A brief update on the Pensions Ombudsman

Posted by Gillian McCue on
It's over a year since Anthony Arter took over the helm at the Pensions Ombudsman.  Now seems an opportune time to look at some of the changes he has made to the organisation, the source of most complaints over the last year and where future complaints are likely to arise.

What does the Pensions Ombudsman do?

The Pensions Ombudsman:-

1. Is an independent organisation established by law to investigate complaints about administration in occupational and personal pension schemes.

2. Looks at the facts without taking sides and has legal powers to make decisions which are final, binding and enforceable in court.

3. Provides an entirely free service.

4. Unlike The Pensions Advisory Service (TPAS) which can only effect a resolution through persuasion and conciliation, has similar powers to a court of law.  The Ombudsman's final decision can only be changed by appealing to the appropriate court on a point of law.

An approach to the Pensions Ombudsman is usually only made after a full investigation by TPAS.  The Pensions Ombudsman will decide a complaint or dispute, totally independent of any opinion which TPAS may have made. 

Pension Ombudsman Investigations take on average 10 months to complete.  Around 40% of complaints determined by the PO were upheld at least in part.  Complaints determined by an Ombudsman represent 37% of all completed investigations. 

Recent changes

1. Creation of teams to deal with complaints according to their level of complexity and specialism, for example; education, local government and health. 

2. Investigators are now called "adjudicators". 

3. Case completion has been simplified to informal adjudicator decisions called "opinions", which if not agreed to by all parties are followed by Ombudsman "preliminary decisions" and "determinations".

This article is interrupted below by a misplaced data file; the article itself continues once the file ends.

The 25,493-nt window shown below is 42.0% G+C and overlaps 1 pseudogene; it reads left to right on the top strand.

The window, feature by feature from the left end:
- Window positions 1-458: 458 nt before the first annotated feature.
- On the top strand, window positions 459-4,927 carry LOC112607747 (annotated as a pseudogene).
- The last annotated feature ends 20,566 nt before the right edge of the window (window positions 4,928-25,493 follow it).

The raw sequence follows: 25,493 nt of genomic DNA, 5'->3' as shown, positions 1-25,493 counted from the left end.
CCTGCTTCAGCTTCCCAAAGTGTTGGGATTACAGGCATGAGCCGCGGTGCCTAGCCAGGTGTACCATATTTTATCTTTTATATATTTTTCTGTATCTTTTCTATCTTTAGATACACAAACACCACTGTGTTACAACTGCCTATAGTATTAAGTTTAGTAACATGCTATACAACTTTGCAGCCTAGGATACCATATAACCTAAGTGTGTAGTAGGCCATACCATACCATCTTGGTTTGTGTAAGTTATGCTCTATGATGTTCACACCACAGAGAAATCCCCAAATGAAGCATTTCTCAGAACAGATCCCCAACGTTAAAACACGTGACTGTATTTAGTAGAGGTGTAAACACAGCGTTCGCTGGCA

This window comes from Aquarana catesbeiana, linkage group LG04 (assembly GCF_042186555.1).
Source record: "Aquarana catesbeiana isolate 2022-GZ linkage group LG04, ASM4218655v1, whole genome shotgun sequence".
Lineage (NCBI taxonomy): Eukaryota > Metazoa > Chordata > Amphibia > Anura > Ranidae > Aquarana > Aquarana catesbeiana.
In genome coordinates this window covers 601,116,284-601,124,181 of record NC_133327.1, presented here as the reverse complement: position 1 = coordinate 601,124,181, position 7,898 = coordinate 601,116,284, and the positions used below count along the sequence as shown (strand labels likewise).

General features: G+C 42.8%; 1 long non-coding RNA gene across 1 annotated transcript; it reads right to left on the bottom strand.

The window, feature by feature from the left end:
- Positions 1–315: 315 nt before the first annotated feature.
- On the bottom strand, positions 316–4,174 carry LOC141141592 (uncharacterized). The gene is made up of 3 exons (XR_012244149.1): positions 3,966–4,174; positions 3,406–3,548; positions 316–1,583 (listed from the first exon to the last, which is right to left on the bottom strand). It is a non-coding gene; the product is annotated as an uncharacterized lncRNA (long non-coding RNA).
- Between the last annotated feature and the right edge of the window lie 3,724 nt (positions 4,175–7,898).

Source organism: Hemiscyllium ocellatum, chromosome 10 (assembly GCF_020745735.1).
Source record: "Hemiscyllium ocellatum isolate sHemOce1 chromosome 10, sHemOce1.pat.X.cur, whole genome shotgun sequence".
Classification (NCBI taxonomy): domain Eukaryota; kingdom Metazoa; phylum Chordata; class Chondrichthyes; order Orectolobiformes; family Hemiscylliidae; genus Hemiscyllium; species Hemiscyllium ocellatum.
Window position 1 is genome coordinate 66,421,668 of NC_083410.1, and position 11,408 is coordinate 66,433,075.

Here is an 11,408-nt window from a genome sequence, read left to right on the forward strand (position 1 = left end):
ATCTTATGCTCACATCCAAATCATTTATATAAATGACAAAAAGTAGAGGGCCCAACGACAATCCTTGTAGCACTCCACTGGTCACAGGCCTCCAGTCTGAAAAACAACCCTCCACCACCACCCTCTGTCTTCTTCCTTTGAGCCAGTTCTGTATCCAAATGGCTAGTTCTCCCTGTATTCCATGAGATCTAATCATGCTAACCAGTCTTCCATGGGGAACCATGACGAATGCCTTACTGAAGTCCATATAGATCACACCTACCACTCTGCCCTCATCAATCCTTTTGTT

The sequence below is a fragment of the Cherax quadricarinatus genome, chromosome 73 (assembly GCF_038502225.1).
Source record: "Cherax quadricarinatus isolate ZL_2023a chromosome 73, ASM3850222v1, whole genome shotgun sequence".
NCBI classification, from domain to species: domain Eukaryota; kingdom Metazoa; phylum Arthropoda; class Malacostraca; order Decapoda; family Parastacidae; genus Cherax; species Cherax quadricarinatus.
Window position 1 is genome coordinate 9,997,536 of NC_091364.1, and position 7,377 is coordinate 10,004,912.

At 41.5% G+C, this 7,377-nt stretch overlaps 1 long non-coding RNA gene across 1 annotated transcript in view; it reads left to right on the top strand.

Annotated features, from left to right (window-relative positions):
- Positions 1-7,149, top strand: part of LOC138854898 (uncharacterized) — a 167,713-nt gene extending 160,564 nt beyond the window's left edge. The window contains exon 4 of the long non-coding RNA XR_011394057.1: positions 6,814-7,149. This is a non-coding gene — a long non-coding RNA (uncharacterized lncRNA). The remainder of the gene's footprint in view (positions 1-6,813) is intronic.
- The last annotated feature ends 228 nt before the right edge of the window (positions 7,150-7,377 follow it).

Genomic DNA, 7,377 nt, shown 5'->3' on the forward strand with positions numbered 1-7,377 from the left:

4. Opinions are anonymised unless the Ombudsman considers it appropriate to do otherwise. 

5. Increased online presence and plans for complaint handling online whereby complainants and respondents will be able to track the progress of the complaint. 

Key source of complaints

1. Personal Pensions (and in particular Self invested Personal Pensions) account for most complaints; 46% which is up from the previous year's 25%. 

2. Pension liberation – accounts for 20% of completed investigations.  

3. Misquotations/misinformation and failure to provide information or act on instructions.

4. Payment of ill-health benefits.

5. Refusal/failure to pay or late payment.

6. Transfers.

7. Incorrect benefit calculation.

8. Interpretation of scheme rules.

9. Death benefits.

10. Charges/fees.


Anticipated future source of complaints


11. Small-Self-Administered Schemes and their use as a vehicle for pension liberation. 

12. Reconciliation of Guaranteed Minimum Pensions.

13. Changes to public sector pensions and the new pension freedoms.

14. Automatic enrolment.


In line with this experience it behoves employees and trustees to again consider whether their procedures for providing quotations and information, granting ill-health benefits and dealing with complaints are robust and accurate.  Also, given the recent pension liberation scams, it would be sensible to check that suitable procedures are in place to identify and deal with suspicious requests.


About the Author

Gillian is a Senior Associate specialising in pensions and benefits advising on all employer and trustee pension scheme responsibilities.

Gillian McCue
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029 2068 6148

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